"A Map of Tulsa" --- A Widely Praised First Novel from Benjamin Lytal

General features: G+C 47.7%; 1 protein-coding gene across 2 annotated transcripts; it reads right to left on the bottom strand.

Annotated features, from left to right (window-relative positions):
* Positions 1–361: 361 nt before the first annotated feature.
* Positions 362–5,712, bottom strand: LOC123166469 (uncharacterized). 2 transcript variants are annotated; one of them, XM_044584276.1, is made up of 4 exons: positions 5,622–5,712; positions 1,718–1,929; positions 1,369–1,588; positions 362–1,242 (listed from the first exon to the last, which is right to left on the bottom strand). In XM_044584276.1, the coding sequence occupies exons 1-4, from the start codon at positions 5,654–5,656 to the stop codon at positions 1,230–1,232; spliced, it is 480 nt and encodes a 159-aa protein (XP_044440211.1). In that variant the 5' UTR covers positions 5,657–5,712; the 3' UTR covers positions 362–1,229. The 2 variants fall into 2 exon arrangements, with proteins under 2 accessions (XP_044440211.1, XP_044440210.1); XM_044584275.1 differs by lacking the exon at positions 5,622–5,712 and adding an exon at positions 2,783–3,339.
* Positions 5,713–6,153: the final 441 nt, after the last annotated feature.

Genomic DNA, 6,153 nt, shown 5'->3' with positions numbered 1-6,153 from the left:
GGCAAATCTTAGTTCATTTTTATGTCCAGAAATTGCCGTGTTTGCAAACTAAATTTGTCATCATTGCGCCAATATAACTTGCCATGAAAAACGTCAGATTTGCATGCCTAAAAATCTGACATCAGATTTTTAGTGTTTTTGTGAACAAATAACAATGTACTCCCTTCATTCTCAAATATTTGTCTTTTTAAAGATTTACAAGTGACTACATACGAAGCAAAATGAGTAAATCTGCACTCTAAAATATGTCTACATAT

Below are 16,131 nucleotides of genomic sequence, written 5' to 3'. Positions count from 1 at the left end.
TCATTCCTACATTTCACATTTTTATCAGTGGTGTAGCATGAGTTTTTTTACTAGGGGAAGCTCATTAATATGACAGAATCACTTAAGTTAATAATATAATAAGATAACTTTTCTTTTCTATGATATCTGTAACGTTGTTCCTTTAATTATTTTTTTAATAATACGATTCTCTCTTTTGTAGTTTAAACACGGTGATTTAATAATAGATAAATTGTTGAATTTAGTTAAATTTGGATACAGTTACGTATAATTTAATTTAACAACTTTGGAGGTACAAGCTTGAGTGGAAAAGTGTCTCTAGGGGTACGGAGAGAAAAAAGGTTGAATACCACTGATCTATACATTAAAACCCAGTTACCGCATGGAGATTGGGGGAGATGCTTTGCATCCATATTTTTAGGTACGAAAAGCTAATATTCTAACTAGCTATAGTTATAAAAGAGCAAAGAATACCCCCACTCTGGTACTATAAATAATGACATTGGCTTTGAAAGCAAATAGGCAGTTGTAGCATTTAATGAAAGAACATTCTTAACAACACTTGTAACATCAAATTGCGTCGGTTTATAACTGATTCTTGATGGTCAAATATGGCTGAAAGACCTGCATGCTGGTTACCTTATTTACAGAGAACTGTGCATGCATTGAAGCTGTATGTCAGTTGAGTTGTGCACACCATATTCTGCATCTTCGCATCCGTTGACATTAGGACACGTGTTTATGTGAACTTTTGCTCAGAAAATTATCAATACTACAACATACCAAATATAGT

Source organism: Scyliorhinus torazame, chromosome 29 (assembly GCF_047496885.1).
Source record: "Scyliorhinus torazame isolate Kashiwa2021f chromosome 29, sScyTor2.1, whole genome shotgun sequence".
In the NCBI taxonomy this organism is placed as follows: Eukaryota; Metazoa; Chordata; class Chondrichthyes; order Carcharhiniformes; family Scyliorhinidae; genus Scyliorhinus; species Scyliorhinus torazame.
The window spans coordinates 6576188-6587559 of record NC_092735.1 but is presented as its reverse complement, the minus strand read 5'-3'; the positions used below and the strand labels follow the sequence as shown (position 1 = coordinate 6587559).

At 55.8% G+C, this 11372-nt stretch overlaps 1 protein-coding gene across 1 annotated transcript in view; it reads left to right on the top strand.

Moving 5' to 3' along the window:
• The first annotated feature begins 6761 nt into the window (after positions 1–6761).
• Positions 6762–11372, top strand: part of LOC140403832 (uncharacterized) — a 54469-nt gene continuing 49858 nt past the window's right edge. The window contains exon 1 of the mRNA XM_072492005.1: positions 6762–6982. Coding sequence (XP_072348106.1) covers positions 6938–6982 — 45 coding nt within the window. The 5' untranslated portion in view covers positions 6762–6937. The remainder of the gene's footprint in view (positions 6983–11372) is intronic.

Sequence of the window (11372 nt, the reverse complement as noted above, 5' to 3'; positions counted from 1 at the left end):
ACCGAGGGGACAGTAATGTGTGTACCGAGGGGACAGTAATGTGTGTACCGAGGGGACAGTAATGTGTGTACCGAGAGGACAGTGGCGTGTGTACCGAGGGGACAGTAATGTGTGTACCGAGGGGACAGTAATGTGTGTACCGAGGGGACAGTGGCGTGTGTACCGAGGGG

Today on ST we speak by phone with Benjamin Lytal, who grew up in Tulsa and now resides in Chicago, and who has written for The Wall Street Journal, The London Review of Books, The Los Angeles Times, The New York Sun, The Believer, McSweeney's, and other publications. Lytal's first novel, "A Map of Tulsa," has just been published, and he'll be doing a free reading/signing in connection with this book tonight (Tuesday the 26th) at the Harwelden Mansion here in Tulsa at 7pm. (The event is being co-presented by Book Smart Tulsa and This Land Press; see this link for more information.) As one critic noted of this book, in a starred review in Publishers Weekly: "If 'Catcher in the Rye' has lost its raw clout for recent generations of Internet-suckled American youth, here is a coming-of-age novel to replace it.... The strength of this debut novel is Lytal's evocation of place: Tulsa through Jim's eyes is tenderly revealed. There is magic here if the reader has experienced any such provincial city, for the prose provokes remembered images, acutely vivid." And, moreover, this is from a review of "A Map of Tulsa" at Vogue.com: "When he made his publishing debut a decade ago with a short story in McSweeney's that held its own in the issue with the likes of Denis Johnson and David Means, Benjamin Lytal aimed to make Tulsa, Oklahoma, 'look like a mournful spaceship.' That spectral, wasted picture of the city ('I loved the largeness of Tulsa, its big, summery fragrance, the asphalt, the puff of chemical air-conditioning') looms over his first novel, in which Jim Praley, home from college, renews an obsession with Tulsa and Adrienne Booker, the girl who never left. Jim and Adrienne race through backyards at dawn and drive the sprawling freeways looking for inspiration for her paintings. As his fixation on Adrienne supersedes his own writing, Jim wanders further, impressionable and lost, an expatriate in his own hometown; Adrienne, in her own way, becomes as tragic a figure as Gatsby's Daisy."